A lot of instructors seem to be intimidated by the idea of bringing technology into the classroom. Personally, I have vacillated between feeling annoyed at students who can’t seem to look up from their laptops at the most engaging moments in my course and feeling as if I, as the teacher, should be doing more to incorporate tech into my instructional style. In my summer Developmental Psychology course, I asked students to present evidence on either side of controversial parenting practices using an interactive discussion board. This semester, in Abnormal Psychology, I used Instagram to illustrate how unfair societal norms regarding women’s bodies contribute to the development of eating disorders. As with all innovations in pedagogy, the response has been mixed, but I don’t regret trying this out.
Benjamin Wiggins’ article, A Pedagogy That Spans Semesters, describes the use of a technological tool that allowed him to carry over the same assignment across multiple semesters. In his Risk and Society class, one major assignment is for students to collaborate on a timeline. Unlike class discussions, the fruits of which tend to evaporate as soon as the first student out opens the door, this assignment preserves student efforts and uses them to set up the work for the subsequent class. As Wiggins points out, no assignment will work indefinitely, as eventually everyone runs out of ideas. In addition, the expectations of each cohort are a bit different: the first cohort has to build a strong foundation, and the last cohort may struggle to connect with the first cohort’s efforts or find little room to expand when adding their contributions.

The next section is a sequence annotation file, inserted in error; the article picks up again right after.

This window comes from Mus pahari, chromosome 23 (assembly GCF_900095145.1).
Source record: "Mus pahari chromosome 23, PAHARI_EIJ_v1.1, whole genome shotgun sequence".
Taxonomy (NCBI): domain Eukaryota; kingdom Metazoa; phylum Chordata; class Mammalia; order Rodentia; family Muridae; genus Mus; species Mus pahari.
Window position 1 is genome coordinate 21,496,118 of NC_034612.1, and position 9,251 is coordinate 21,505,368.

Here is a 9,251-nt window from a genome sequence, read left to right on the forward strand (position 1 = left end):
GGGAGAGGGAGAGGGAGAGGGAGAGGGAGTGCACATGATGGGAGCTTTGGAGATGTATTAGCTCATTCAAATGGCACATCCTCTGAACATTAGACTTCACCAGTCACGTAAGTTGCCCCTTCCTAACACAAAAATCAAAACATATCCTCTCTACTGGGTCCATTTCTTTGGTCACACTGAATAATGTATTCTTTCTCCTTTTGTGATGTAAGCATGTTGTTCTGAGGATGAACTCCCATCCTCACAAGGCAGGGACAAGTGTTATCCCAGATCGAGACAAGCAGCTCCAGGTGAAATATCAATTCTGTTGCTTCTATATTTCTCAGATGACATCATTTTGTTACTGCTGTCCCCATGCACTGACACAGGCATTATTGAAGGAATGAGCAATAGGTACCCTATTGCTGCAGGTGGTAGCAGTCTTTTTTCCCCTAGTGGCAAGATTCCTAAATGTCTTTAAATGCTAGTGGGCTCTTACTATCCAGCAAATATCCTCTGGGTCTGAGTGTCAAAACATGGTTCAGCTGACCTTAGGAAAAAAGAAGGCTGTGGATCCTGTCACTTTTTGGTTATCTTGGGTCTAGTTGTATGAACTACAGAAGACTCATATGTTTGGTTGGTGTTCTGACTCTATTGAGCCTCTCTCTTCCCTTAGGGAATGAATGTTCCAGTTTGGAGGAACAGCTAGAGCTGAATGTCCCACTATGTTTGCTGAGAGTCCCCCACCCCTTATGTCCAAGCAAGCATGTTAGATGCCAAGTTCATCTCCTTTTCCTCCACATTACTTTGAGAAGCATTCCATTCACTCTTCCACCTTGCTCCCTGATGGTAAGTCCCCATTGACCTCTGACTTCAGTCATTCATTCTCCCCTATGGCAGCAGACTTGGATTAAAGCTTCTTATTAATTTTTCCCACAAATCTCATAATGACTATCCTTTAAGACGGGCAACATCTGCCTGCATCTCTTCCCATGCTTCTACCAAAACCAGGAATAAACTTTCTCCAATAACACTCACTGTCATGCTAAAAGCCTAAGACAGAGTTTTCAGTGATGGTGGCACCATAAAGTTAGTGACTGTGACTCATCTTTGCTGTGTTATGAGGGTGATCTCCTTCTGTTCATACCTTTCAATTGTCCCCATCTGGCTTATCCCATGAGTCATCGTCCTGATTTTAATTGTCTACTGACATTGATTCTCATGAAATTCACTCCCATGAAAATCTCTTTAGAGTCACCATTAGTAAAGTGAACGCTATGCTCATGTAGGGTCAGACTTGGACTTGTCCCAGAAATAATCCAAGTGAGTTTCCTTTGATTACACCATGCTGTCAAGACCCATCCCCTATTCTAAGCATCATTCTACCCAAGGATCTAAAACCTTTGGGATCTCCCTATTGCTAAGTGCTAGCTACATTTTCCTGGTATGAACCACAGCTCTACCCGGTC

As I was reading this article, which comes from a history teacher’s perspective, I was struck by how relevant such a framework would be for scientists. After all, isn’t research inherently a long-term collaboration, in the sense that my work builds on those of my predecessors and (hopefully) inspires the next generation to take my ideas a step further? It is relatively easy for me to find out who cited my papers, but it is harder to know exactly how others will take my ideas and what the responses are, unless someone writes a published letter to the journal. In other words, I don’t often get the satisfaction of knowing “how the story ends.” I think it would be so interesting to apply this concept to science courses, in the sense that students would be exposed to the real-world research process and come to appreciate their efforts and how they map onto the network of collaboration rather than merely being interested in the end product.
Technology enables this kind of innovation, and in my view, we should harness its power for good, not evil 🙂